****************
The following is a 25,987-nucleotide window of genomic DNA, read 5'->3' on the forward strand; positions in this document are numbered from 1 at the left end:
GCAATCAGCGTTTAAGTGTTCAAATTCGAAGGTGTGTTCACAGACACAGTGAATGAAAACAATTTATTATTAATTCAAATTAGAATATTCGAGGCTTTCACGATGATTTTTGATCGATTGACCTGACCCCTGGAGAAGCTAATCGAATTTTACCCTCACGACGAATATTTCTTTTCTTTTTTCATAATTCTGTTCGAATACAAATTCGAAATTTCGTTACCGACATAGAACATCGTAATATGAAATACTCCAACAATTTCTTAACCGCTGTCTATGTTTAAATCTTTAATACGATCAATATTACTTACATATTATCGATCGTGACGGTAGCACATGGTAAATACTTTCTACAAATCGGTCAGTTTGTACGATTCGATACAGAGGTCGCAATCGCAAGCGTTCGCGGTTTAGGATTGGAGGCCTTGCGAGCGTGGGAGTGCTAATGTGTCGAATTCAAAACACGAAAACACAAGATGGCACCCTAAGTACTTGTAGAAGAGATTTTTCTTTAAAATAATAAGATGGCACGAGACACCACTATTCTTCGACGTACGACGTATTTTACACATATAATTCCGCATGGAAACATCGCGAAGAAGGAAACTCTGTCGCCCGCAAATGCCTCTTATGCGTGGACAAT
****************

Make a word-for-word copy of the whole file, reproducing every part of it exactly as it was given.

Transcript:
The following is a 25,987-nucleotide window of genomic DNA, read 5'->3' on the forward strand; positions in this document are numbered from 1 at the left end:
GCAATCAGCGTTTAAGTGTTCAAATTCGAAGGTGTGTTCACAGACACAGTGAATGAAAACAATTTATTATTAATTCAAATTAGAATATTCGAGGCTTTCACGATGATTTTTGATCGATTGACCTGACCCCTGGAGAAGCTAATCGAATTTTACCCTCACGACGAATATTTCTTTTCTTTTTTCATAATTCTGTTCGAATACAAATTCGAAATTTCGTTACCGACATAGAACATCGTAATATGAAATACTCCAACAATTTCTTAACCGCTGTCTATGTTTAAATCTTTAATACGATCAATATTACTTACATATTATCGATCGTGACGGTAGCACATGGTAAATACTTTCTACAAATCGGTCAGTTTGTACGATTCGATACAGAGGTCGCAATCGCAAGCGTTCGCGGTTTAGGATTGGAGGCCTTGCGAGCGTGGGAGTGCTAATGTGTCGAATTCAAAACACGAAAACACAAGATGGCACCCTAAGTACTTGTAGAAGAGATTTTTCTTTAAAATAATAAGATGGCACGAGACACCACTATTCTTCGACGTACGACGTATTTTACACATATAATTCCGCATGGAAACATCGCGAAGAAGGAAACTCTGTCGCCCGCAAATGCCTCTTATGCGTGGACAAT